Listening vs. Silence
You may believe this or not, but I am regularly accused of being silent on issues that confront our church community. I want to assure you, that I am choosing to remain silent in order to gain perspective, or I am remaining silent to understand the issue. Sometimes the issue is more nuanced than I may perceive, or the issue is not as complex as I might think. Either way, silence is always a good place to start – particularly when everyone is screaming about this, that, or that other thing at the same time!
My silence in response to the racial tension that seems to be engulfing us is not silence from apathy or disdain. My silence is more of a mournful silence as I can think of several instances where I was treated with a negative bias based upon the color of my skin, my squinty eyes, or my gray beard. I could tell you stories from Ecuador, Alabama, Nevada, South Dakota, Ohio, and Puerto Rico. Many of my personal stories of racial bias include police officers, TSA agents, and other governmental agencies. I am not silent due to apathy, ignorance, or even disdain.
My seeming silence about the church’s right to assemble is not due to apathy, ignorance, or fear. My livelihood is dependent upon the church being the church. It is not because I wanted the last three months “off” or wanted an opportunity to work from home. I have been busier in the past three months than in my past twenty years of ministry; all the while, I was learning new tricks, chasing a moving target, and re-thinking what church could and should be.
My silence about encouraging every member to obey the law of the land is not due to apathy, ignorance, or fear. I have been careful to read the current health code as it pertains to the local church. I have been watching and tracking the data to try and discern what is being said in the health code rather than just following the letter of the law. I have been overwhelmed, frustrated, angered, and disturbed by the way so many seem to pick and choose what they want to believe or not.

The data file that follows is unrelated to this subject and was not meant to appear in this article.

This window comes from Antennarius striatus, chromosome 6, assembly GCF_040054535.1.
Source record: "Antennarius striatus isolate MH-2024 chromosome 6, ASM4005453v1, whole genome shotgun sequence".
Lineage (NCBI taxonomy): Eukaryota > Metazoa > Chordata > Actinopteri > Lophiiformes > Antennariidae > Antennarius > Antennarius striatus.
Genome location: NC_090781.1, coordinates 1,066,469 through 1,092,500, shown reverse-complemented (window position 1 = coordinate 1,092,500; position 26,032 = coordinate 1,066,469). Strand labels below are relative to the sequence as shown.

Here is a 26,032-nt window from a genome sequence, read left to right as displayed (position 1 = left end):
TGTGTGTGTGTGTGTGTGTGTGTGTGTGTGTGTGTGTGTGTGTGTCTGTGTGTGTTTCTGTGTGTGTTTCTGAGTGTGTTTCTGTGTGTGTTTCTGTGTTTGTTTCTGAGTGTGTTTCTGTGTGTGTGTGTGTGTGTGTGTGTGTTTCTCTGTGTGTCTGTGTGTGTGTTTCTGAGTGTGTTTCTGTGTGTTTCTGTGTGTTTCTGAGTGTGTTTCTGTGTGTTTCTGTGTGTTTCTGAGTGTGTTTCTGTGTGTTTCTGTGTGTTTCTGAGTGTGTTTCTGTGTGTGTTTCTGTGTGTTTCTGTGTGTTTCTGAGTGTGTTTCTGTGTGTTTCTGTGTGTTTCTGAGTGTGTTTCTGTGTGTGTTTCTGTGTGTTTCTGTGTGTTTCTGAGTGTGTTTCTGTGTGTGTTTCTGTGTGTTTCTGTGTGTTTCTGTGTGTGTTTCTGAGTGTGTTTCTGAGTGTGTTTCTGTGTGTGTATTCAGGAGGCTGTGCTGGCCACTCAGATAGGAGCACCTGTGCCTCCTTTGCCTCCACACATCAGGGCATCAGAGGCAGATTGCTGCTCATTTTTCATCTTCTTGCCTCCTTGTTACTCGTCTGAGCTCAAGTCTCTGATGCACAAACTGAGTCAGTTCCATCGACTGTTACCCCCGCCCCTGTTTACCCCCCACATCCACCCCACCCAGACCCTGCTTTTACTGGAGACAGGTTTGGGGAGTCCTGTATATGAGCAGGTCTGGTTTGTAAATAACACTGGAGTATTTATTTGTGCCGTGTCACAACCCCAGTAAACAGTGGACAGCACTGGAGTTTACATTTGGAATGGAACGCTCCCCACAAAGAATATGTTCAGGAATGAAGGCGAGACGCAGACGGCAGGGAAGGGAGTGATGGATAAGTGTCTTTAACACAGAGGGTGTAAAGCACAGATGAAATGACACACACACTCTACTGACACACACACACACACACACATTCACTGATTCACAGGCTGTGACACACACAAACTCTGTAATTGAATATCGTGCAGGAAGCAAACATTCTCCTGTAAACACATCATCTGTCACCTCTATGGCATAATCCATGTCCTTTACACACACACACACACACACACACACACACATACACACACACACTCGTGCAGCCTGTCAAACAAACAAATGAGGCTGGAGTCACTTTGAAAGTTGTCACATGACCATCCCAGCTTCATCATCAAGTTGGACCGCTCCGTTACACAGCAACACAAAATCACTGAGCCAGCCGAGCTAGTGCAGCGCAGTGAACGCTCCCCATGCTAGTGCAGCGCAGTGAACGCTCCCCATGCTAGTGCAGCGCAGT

My silence has been driven by a value to listen and consider. I have concluded that the primary role of the church in this day and age is to stay the course. I believe my mandate in crisis as the lead minister of HarvestDowntown is to stay at the helm. This means that I will remain accessible to listen and consider every position, option, and conviction. I will always keep my eye on Jesus – the Author and Editor of my faith. I will cross reference every decision with the scriptures and allow the Spirit to perform surgery on my own heart before I choose a course. I will seek the counsel of the elders with each decision that impacts the church community. I will never assume that I have all the knowledge, information, or data; but I will act in faith when I believe that I have been given wisdom from God.
Please, do not perceive my silence as callousness, apathy, or disdain. Any silence on my part is to listen – both to God and the concerns of the people. My silence is a direct reflection of my choice not to be swayed by every wind of change or opinion that comes to my attention. I want to be moved by the Wind – the very Spirit of God. I want to be sensitive to the cross winds and currents of culture and skillfully navigate His church through the storms.
I love the church – I choose to stay at the helm. I love the church – I choose to listen to godly people. I love the city – I choose to be aware and alert of its needs and issues. I love my neighbor – I choose to have people of every walk of life at my table. I love Jesus – I choose to obey His call upon my life. I love the Spirit – I choose to listen to His voice. I love the Father – I choose to submit to the Son to the glory of the Father.